MLS Expansion: A Proposal for a 48 Team League

Sep 6, 2016; Jacksonville, FL, USA; United States fans cheer during the first half in a game against Trinidad & Tobago at EverBank Field. United States won 4-0. Mandatory Credit: Logan Bowles-USA TODAY Sports
Sep 6, 2016; Jacksonville, FL, USA; United States fans cheer during the first half in a game against Trinidad & Tobago at EverBank Field. United States won 4-0. Mandatory Credit: Logan Bowles-USA TODAY Sports /

What if Major League Soccer accepted all twelve applications and then some more to create the largest league in American professional sports.  What would a 48 Team MLS look like and could fans of promotion and relegation have cause for hope under this (far-fetched) idea?

There are currently twelve applicants for four MLS Expansion spots.  It would be great if we could let in as many viable teams in as possible, as there are certainly more than four from that group of twelve that have strong fan bases to support MLS teams.  Looking at the number of North American markets that could regularly fill a 20,000 soccer-specific seat stadium with the demographics MLS prefers, it is a lot more than twelve.

With expansion fees approaching $200 million, the business people running MLS will not accept a completely open system with promotion and relegation throughout the U.S. soccer pyramid. Used to an American-style league with playoffs, investors in MLS clubs would have reasonable grounds to be upset — even though promotion / relegation would be preferential for most fans — if the league suddenly followed the structure of the majority of soccer leagues in the rest of the world.   If fans cannot have a completely open system, what about a hybrid model where MLS maintains the top of the soccer pyramid with promotion and relegation between two ‘leagues’ of 24 teams where more markets have an opportunity to watch soccer at the highest level in the country.

From a financial perspective, it would be more lucrative for current investors to accept 24 teams paying $50 million (total $1.2 billion) each to enter a MLS2 than the maximum 4 teams that will be selected to pay $200 million (total $800 million) to have MLS teams in a 28 team league in 2020.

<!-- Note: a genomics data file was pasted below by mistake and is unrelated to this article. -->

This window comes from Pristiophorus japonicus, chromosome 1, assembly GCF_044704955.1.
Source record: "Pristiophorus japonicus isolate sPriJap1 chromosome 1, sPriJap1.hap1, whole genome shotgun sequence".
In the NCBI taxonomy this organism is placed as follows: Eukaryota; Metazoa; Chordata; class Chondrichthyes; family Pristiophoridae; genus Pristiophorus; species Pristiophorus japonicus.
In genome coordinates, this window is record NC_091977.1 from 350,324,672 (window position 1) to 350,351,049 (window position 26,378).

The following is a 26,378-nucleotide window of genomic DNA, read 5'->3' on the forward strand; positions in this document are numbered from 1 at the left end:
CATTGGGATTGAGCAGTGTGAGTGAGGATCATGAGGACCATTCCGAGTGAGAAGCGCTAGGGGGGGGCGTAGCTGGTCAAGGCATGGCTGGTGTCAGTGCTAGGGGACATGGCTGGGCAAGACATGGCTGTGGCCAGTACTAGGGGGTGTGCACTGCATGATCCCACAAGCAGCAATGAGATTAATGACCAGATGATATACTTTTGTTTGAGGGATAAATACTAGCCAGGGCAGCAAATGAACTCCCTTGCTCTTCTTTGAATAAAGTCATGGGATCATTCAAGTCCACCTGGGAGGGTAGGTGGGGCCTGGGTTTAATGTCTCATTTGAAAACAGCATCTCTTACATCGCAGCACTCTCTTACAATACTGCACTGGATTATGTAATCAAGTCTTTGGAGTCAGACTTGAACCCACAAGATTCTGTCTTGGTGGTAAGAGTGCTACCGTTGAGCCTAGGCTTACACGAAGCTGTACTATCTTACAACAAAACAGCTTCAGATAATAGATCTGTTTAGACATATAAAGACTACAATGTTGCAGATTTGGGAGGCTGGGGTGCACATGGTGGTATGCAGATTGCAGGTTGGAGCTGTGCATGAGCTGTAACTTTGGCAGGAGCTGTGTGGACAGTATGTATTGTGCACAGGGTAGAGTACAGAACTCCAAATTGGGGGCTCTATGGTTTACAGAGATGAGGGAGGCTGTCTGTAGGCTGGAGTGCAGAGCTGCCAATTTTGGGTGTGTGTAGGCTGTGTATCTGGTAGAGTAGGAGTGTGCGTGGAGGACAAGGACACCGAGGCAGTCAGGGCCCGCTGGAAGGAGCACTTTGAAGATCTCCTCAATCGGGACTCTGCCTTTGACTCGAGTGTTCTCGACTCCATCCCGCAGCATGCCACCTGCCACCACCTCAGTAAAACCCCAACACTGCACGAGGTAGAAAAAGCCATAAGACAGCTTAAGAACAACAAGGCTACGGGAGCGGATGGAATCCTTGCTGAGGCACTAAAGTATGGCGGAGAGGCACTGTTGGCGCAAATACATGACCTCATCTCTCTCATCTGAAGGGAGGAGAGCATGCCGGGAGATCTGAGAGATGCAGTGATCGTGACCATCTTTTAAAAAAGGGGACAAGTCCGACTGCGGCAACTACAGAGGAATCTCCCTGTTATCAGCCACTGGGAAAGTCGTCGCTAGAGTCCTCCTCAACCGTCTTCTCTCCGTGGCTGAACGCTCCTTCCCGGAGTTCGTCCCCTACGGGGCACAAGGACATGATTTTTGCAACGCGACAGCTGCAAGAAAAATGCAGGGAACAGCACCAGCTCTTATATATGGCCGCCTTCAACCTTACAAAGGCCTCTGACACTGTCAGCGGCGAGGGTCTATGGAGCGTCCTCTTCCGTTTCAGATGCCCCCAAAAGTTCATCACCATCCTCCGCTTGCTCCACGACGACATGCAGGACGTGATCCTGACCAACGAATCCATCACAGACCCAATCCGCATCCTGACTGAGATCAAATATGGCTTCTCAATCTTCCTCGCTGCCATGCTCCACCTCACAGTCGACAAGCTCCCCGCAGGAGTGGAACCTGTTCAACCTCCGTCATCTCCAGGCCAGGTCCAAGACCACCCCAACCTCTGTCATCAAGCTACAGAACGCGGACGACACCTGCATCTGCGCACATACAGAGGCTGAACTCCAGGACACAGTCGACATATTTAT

A hypothetical MLS1 will be two conferences of 12 for 24 teams:

MLS1 Western Conference
Vancouver WhitecapsColorado Rapids
Seattle SoundersFC Dallas
Portland TimbersHouston Dynamo
San Jose EarthquakesReal Salt Lake
LA GalaxySporting KC
LA FCMinnesota United
MLS1 Eastern Conference
Toronto FCDC United
Montreal ImpactColumbus Crew
NY Red BullChicago Fire
NYCFCOrlando City
New England RevolutionMiami Beckhams
Philadelphia UnionAtlanta United

Dropping down to MLS2 would be the four teams (in bold) with the lowest point totals, with two per conference making the most sense.  A hypothetical MLS2 below consists of markets where current or proposed teams exist and pro soccer is expected to succeed.  Four clubs (in bold) would hypothetically move up to MLS1 for the next season.

MLS2 Western Conference
Mission San Diego FCSan Antonio Scorpions
SF DeltasAustin Aztex
Reno 1886Albuquerque
Las VegasCalgary
Sacramento RepublicEdmonton
Phoenix RisingArchers FC (St. Louis)
MLS2 Eastern Conference
Nashville SCJacksonville Armada
Virginia BeachTampa Bay Rowdies
PittsburghPuerto Rico Islanders
Indy ElevenOttawa Fury
DetroitNorth Carolina FC (Raleigh)
FC CincinattiCharlotte

Holes in this idea?  Yes, lots.  There are plenty of questions already wondering where the talent will come from to sustain MLS quality expansion clubs beyond Atlanta United and Minnesota United. Would American markets used to sports where the best talent in the world plays in their arenas accept going to games in a second division?  What impact would a relegation race have on the league’s television deals?  What kind of refereeing could we expect if a major market team like Red Bull NY or LAFC was in a do-or-die game to stay in MLS1?  Would the league implode as many other soccer leagues in North America have before it?  As far as crazy ideas go, it is not flawless.

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However, instead of following the typical formula for professional leagues in American sport, MLS could chart a completely different course and bring all sorts of new fans to soccer and new markets to the top of the pyramid.  It would be radical but if you consider the number of teams that succeed throughout the world in markets much smaller than the 48th largest in the above proposal (last year’s Premier League champion Leicester represents a city of just over 300,000 and Reno’s population is about 250,000), it is not unrealistic in theory and something MLS should consider to establish soccer throughout North America.